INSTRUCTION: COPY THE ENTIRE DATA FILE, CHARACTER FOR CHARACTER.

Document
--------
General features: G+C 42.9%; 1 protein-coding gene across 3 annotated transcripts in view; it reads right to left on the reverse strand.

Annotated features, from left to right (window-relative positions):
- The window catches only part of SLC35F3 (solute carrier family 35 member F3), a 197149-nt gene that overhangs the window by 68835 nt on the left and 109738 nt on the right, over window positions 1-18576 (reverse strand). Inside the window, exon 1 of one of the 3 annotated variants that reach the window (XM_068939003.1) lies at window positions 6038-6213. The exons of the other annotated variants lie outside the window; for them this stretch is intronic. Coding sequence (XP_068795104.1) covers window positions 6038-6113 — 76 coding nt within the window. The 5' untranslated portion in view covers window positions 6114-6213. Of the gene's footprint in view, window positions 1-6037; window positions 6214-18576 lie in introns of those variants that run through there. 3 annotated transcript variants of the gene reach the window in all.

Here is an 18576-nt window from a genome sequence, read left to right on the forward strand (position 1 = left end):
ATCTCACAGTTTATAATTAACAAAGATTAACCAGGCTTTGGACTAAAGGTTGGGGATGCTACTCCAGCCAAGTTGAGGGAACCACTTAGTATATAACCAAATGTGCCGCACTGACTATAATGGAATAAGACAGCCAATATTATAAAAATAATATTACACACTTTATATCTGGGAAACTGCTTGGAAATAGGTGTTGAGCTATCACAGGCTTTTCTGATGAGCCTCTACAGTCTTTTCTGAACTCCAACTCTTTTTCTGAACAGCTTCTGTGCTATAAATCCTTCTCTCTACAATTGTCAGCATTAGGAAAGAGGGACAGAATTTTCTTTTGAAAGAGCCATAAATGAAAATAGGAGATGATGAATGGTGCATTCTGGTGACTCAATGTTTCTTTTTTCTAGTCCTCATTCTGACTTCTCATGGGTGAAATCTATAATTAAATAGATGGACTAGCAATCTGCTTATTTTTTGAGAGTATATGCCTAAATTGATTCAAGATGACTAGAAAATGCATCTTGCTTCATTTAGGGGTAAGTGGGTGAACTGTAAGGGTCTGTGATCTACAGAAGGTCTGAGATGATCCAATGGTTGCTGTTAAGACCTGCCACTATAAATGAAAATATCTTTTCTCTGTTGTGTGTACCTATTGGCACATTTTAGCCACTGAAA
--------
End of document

General features: G+C 42.9%; 1 protein-coding gene across 3 annotated transcripts in view; it reads right to left on the reverse strand.

Annotated features, from left to right (window-relative positions):
- The window catches only part of SLC35F3 (solute carrier family 35 member F3), a 197149-nt gene that overhangs the window by 68835 nt on the left and 109738 nt on the right, over window positions 1-18576 (reverse strand). Inside the window, exon 1 of one of the 3 annotated variants that reach the window (XM_068939003.1) lies at window positions 6038-6213. The exons of the other annotated variants lie outside the window; for them this stretch is intronic. Coding sequence (XP_068795104.1) covers window positions 6038-6113 — 76 coding nt within the window. The 5' untranslated portion in view covers window positions 6114-6213. Of the gene's footprint in view, window positions 1-6037; window positions 6214-18576 lie in introns of those variants that run through there. 3 annotated transcript variants of the gene reach the window in all.

Here is an 18576-nt window from a genome sequence, read left to right on the forward strand (position 1 = left end):
ATCTCACAGTTTATAATTAACAAAGATTAACCAGGCTTTGGACTAAAGGTTGGGGATGCTACTCCAGCCAAGTTGAGGGAACCACTTAGTATATAACCAAATGTGCCGCACTGACTATAATGGAATAAGACAGCCAATATTATAAAAATAATATTACACACTTTATATCTGGGAAACTGCTTGGAAATAGGTGTTGAGCTATCACAGGCTTTTCTGATGAGCCTCTACAGTCTTTTCTGAACTCCAACTCTTTTTCTGAACAGCTTCTGTGCTATAAATCCTTCTCTCTACAATTGTCAGCATTAGGAAAGAGGGACAGAATTTTCTTTTGAAAGAGCCATAAATGAAAATAGGAGATGATGAATGGTGCATTCTGGTGACTCAATGTTTCTTTTTTCTAGTCCTCATTCTGACTTCTCATGGGTGAAATCTATAATTAAATAGATGGACTAGCAATCTGCTTATTTTTTGAGAGTATATGCCTAAATTGATTCAAGATGACTAGAAAATGCATCTTGCTTCATTTAGGGGTAAGTGGGTGAACTGTAAGGGTCTGTGATCTACAGAAGGTCTGAGATGATCCAATGGTTGCTGTTAAGACCTGCCACTATAAATGAAAATATCTTTTCTCTGTTGTGTGTACCTATTGGCACATTTTAGCCACTGAAA